Hanging up his uniform, for good
A career in the military isn't for everyone, but it was "the right stuff" for Detroit Lakes native Brian K. Johnson -- up until about a month ago, that is.
Johnson retired Oct. 1 after 24 years with the U.S. Army, having attained the rank of sergeant first class (SFC).
He enlisted right out of high school.
"I had talked to the recruiter a couple of times during my senior year, and signed the delayed entry (enlistment form) just as I was about to graduate," Johnson said.
"It was just one of those things... I have five older brothers, and there's only one of us who didn't join the military."
Johnson reported for basic training on Aug. 5, 1986, at Fort Leonard Wood in Missouri, where he would also undergo advanced individual training, or A.I.T., before getting his first duty assignment, with the 79th Engineer Battalion in Karlsruhe, Germany.
"My main job was transportation and logistics," he said. "It was transporting anything from supplies and food to ammunition to people. I pretty much did that my whole career."
Along the way, Johnson was deployed to serve in combat four times, with Operation Desert Storm/Desert Shield; Operation Restore Hope in Somalia; as a member of the Bosnia-Herzegovina Implementation Force; and in Iraq as part of Operation Iraqi Freedom.
He also served at the Schofield Barracks in Hawaii, Fort Drum in New York, Fort Carson, Colorado, and at both Fort Hood and Fort Sam Houston in Texas.
He has earned a Bronze Star, Meritorious Service Medal, Army Commendation Medal with five oak leaf clusters, Army Achievement Medal with four oak leaf clusters, Good Conduct Medal with silver clasp, Kosovo Campaign Medal, National Defense Service Medal with two bronze stars, Southwest Asia Service Medal with two bronze stars, Humanitarian Service Medal with two bronze stars, Global War on Terrorism Service Medal, and Kuwait Liberation Medal (from both Saudi Arabia and the government of Kuwait), among other awards.
Some of his more unusual jobs with the military have included serving as the personal aide and driver of a five-star general; helping to train Iraqi soldiers for combat; a stint as a drill sergeant; and working with a U.S. Army entertainment detachment in Virginia, helping to set up stage, sound and lighting for the performances of national recording artists such as Carrie Underwood, Toby Keith and Tim McGraw.
"It was a good assignment," Johnson said of his two-year stint with the entertainment detachment. "I got to meet a lot of people."
Some of his more famous acquaintances during his time in Virginia included Montgomery Gentry, Miranda Lambert, LeAnn Rimes, Big & Rich and Lynyrd Skynyrd, to name a few.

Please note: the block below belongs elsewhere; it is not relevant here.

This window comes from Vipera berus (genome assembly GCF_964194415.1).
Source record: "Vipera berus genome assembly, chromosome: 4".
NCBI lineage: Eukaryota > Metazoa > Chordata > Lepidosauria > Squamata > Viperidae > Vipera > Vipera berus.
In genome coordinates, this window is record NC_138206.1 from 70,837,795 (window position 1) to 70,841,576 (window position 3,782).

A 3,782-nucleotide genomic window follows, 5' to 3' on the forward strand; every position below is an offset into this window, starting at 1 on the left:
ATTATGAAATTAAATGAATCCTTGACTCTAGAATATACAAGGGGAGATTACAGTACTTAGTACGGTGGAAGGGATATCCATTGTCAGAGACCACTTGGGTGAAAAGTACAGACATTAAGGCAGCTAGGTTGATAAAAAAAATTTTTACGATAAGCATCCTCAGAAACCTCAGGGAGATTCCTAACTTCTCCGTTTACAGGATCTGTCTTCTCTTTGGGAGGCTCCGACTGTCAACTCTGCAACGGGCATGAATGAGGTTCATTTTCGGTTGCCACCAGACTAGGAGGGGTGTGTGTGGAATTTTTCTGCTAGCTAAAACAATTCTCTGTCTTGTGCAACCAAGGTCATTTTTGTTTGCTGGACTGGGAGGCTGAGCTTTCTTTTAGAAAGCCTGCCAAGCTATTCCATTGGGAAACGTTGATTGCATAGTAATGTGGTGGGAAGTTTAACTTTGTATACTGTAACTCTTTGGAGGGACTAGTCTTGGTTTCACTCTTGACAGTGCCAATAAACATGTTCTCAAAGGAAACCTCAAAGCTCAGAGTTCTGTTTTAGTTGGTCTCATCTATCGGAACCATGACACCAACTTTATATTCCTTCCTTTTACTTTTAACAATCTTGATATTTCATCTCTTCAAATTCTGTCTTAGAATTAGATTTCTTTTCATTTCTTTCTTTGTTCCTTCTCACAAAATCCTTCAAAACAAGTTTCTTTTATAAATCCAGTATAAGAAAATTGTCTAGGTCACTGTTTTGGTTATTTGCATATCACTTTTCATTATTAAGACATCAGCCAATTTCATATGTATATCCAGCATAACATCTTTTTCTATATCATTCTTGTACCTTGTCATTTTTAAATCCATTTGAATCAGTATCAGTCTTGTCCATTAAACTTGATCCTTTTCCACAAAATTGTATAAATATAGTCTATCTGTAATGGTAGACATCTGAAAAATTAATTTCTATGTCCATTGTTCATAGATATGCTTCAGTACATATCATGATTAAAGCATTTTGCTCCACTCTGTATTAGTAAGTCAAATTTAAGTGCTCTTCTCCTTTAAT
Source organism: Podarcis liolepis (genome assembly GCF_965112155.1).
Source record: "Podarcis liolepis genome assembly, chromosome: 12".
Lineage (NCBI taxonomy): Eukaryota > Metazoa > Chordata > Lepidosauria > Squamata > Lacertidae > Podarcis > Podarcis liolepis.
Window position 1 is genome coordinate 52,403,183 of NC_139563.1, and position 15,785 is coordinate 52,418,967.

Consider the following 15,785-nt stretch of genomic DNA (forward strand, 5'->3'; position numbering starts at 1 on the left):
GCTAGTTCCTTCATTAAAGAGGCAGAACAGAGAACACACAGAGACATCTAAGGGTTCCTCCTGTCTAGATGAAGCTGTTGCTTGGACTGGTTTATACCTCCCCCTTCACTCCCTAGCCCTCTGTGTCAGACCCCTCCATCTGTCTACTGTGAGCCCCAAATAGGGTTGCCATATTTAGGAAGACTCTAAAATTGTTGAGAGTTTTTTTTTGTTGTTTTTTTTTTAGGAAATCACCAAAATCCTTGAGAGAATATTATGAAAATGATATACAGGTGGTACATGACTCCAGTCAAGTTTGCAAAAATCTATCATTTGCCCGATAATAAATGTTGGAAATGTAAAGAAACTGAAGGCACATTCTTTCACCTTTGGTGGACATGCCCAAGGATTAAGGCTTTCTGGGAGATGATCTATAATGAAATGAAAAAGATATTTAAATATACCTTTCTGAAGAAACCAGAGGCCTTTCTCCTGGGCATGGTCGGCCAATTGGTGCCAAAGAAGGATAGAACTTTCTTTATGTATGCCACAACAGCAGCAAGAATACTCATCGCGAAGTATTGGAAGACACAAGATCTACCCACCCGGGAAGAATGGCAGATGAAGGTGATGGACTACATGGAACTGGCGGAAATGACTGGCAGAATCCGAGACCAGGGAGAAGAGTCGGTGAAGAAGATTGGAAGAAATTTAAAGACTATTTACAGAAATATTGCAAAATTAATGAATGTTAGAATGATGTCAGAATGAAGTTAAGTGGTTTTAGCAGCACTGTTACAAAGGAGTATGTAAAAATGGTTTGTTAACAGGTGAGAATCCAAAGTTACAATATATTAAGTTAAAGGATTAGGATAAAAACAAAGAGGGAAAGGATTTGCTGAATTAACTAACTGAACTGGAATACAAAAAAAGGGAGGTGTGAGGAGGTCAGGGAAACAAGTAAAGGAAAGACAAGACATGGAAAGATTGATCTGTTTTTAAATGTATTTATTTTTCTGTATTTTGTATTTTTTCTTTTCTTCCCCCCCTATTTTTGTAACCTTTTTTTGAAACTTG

"It was a lot of work, but it was fun," he said.
Though he has spent most of his career in the military, Johnson did leave the service for about 10 months in 1992, when he moved back to Detroit Lakes.
"I worked for Lakes Jobbing and drove a semi tractor trailer over the road," he said of his time back in Detroit Lakes.
But the military was in his blood, so he went back.
"I missed the camaraderie, the support from my friends, and I missed the lifestyle," he said of his reasons for returning.
And even now, 33 days after his retirement, Johnson said there are still times when he wants to go back.
"I really didn't want to leave, but I was getting to the point in my life that I wanted to try another career," he said. "There are still times that I wish I hadn't gotten out, but it's really for the better."
Today Johnson works as a driver for Lowe's in San Antonio, Texas, where he lives with his youngest son, Cody, age 8. His older sons Chris, 21, and Chad, 24, live nearby in El Paso, though neither has chosen to follow his footsteps by entering the military.
Besides working in the delivery department at Lowe's, Johnson spends his days tinkering on the house he purchased in San Antonio last year.
"I'm constantly doing home improvement odds and ends," he said.
He also spends as much time as he can with his children, and enjoying the lakes in the area around San Antonio.
Though most of his family, including his parents and siblings, still live in Minnesota, Johnson said he doesn't get to visit as often as he would like.
"I usually get back there about once a year, or every other year," he said, adding that he tries to alternate between winter and summer visits "so I get a little bit of snow every now and again."
He also sometimes misses small town life.
"San Antonio has almost 2 million people, so the pace of things is a little faster here," Johnson said.
"I do miss the (small town) lifestyle," he added.